Specific Safety Concerns

Depression: During the 16 week placebo-controlled portion of the clinical trials, depression and depressed mood were reported in 1.0% of apremilast treated patients and 0.8% of placebo treated patients. Suicidal ideation and behavior were reported in 0.2% of apremilast treated patients; neither event was reported with placebo.Weight Loss: In clinical trials, 10% of apremilast subjects reported weight loss from 5-10% of body weight, compared to 3.3% in the placebo subjects. Weight should be monitored regularly while on apremilast, with discontinuation considered in the event of unexplained or significant weight loss.

Renal and Hepatic impairment: The dose of apremilast should be reduced to 30mg once a day in patients with severe renal impairment (creatinine clearance < 30ml/minute). There is no dose adjustment required for patient with hepatic impairment. Pregnancy: Apremilast has not been studied in pregnant women and is considered Pregnancy Category C. Apremilast should only be used during pregnancy or in nursing women if the potential benefit justifies the potential risk to the fetus.

Prescribing Apremilast

An initial five day titration schedule is recommended to reduce the gastrointestinal symptoms; the manufacture provides a titration pack. The maintenance dosage is 30mg twice a day taken orally. Apremilast can be taken without regard to meals; the pills should not be crushed or chewed. The wholesale acquisition cost of apremilast is $22,500/year.

The Bottom Line

Apremilast is the first oral agent approved by the FDA for the treatment of PsA. While its efficacy profile is modest compared to biologic therapy, it has a favorable safety profile and the convenience of oral dosing. It may be most appropriate for patients with less severe joint and skin manifestations who may not yet require a biologic DMARD. There are also emerging data in patients with psoriasis only suggesting apremilast is moderately efficacious for controlling skin disease. There are no radiographic data available for apremilast. Although apremilast has not been associated with an increase in overall adverse events, infections, or malignancies, symptoms of depression, including suicidal thoughts/behavior,and weight loss, have been reported.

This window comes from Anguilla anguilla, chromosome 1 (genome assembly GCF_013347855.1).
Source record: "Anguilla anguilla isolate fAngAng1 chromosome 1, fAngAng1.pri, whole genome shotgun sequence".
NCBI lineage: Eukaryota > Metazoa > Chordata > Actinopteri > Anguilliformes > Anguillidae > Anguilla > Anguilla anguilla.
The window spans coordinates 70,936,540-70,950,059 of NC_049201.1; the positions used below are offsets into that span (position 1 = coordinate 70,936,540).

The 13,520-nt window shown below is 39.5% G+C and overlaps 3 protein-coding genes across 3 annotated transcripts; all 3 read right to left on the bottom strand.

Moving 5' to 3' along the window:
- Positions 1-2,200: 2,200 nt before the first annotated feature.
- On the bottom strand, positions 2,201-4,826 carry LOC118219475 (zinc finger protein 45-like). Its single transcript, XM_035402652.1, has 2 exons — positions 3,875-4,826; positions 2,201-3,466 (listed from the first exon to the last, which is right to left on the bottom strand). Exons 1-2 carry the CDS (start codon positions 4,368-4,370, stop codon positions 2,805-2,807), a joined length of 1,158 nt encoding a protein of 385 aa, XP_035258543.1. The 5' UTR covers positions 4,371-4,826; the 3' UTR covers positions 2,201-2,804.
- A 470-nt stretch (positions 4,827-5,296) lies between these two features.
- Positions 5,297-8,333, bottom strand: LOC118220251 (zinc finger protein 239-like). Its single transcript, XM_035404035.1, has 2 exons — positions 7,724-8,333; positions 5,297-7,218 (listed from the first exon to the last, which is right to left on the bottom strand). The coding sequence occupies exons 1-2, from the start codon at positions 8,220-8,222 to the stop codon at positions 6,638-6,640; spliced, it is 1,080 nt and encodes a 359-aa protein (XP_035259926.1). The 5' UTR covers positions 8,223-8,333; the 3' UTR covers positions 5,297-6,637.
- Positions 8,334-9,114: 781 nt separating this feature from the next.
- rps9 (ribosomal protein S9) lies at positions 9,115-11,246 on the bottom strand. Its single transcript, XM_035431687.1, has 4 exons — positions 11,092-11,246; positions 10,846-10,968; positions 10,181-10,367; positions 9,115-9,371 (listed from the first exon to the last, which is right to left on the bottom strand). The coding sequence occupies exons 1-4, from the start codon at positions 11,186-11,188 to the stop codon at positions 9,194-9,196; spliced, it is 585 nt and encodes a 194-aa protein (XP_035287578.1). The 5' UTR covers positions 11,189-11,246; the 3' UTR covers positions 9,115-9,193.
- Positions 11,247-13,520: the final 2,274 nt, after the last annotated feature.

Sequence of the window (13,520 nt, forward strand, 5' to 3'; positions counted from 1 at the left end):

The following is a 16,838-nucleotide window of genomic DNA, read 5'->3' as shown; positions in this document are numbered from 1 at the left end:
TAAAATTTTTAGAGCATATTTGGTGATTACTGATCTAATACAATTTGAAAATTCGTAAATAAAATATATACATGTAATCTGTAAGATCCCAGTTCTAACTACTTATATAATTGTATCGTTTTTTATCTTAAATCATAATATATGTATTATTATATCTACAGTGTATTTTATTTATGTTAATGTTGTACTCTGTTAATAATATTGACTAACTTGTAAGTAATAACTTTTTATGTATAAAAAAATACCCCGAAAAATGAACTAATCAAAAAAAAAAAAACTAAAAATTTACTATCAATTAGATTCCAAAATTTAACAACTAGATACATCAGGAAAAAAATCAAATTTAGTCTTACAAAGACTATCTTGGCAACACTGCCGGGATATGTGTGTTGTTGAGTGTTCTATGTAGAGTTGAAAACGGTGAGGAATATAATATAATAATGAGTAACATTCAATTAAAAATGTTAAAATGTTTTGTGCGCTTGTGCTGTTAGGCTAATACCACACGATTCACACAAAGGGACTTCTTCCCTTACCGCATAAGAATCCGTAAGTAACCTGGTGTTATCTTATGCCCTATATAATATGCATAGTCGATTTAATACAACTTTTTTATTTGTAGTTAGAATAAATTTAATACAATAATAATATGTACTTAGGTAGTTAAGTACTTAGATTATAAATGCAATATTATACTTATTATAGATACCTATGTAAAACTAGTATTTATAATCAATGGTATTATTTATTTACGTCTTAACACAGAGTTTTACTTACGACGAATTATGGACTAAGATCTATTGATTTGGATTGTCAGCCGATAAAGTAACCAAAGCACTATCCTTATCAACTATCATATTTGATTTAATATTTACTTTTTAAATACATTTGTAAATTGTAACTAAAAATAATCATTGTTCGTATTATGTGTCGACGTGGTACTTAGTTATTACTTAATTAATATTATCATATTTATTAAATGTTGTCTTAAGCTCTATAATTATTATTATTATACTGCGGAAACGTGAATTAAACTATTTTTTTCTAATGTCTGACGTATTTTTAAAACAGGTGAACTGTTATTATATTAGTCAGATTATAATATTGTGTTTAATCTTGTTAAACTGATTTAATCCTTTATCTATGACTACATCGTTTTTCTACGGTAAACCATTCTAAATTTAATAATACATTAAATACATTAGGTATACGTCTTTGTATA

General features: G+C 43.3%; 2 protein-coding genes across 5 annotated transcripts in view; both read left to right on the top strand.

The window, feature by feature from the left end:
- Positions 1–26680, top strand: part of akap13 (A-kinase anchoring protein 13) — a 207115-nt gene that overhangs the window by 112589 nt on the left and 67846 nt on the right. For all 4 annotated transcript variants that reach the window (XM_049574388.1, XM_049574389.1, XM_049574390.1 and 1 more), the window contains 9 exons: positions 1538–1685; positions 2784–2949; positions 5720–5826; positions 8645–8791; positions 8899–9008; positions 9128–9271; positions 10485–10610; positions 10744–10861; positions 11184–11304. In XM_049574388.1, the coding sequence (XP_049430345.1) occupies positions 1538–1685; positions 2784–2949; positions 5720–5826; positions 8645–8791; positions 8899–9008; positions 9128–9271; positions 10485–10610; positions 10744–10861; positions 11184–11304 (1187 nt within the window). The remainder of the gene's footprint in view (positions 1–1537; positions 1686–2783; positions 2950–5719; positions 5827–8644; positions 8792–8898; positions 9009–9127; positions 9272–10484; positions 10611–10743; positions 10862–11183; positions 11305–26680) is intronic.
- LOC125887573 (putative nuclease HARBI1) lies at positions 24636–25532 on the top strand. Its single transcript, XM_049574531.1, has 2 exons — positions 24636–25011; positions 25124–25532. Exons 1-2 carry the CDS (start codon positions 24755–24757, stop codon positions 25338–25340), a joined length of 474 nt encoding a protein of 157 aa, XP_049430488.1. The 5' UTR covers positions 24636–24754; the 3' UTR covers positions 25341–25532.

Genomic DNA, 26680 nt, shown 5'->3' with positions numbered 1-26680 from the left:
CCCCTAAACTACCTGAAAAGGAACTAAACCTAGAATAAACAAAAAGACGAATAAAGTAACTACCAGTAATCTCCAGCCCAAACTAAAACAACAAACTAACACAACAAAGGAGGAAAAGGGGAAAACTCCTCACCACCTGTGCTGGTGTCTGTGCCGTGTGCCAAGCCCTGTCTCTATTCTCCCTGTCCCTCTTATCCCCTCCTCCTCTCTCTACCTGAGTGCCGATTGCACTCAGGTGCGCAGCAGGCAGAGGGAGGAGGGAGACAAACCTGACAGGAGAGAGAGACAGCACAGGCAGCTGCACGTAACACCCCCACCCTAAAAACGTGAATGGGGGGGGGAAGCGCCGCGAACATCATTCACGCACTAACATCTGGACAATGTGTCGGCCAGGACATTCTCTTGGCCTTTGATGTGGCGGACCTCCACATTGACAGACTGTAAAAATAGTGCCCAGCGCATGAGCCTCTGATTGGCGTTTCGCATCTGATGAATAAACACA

Hotline Author: M. Elaine Husni, MD, MPH.
Hotline Editors: Eric Ruderman, MD, and Jeffrey Curtis, MD. Disclosures: Dr. Husni: consulting honoraria from Celgene. Dr. Curtis: nothing to disclose. Dr. Ruderman: consulting honoraria from Celgene.

This Hotline has been reviewed by the editors, the ACR Executive Committee, the Drug Safety Subcommittee, and the Communications and Marketing Committee.

The ACR Hotline is provided by the ACR Communications and Marketing Committee as a service to members. This Hotline reflects the views of the author and editors and does not represent a position statement of the American College of Rheumatology.

References:

  1. Apremilast (Otezla) Package Insert. Summit, NJ: Celgene Corporation. Revised. March 20, 2014
  2. Treatment of psoriatic arthritis in a phase 3 randomised, placebo-controlled trial with apremilast, an oral phosphodiesterase 4 inhibitor. Kavanaugh A et al. Ann Rheum Dis 2014;73:1020-1026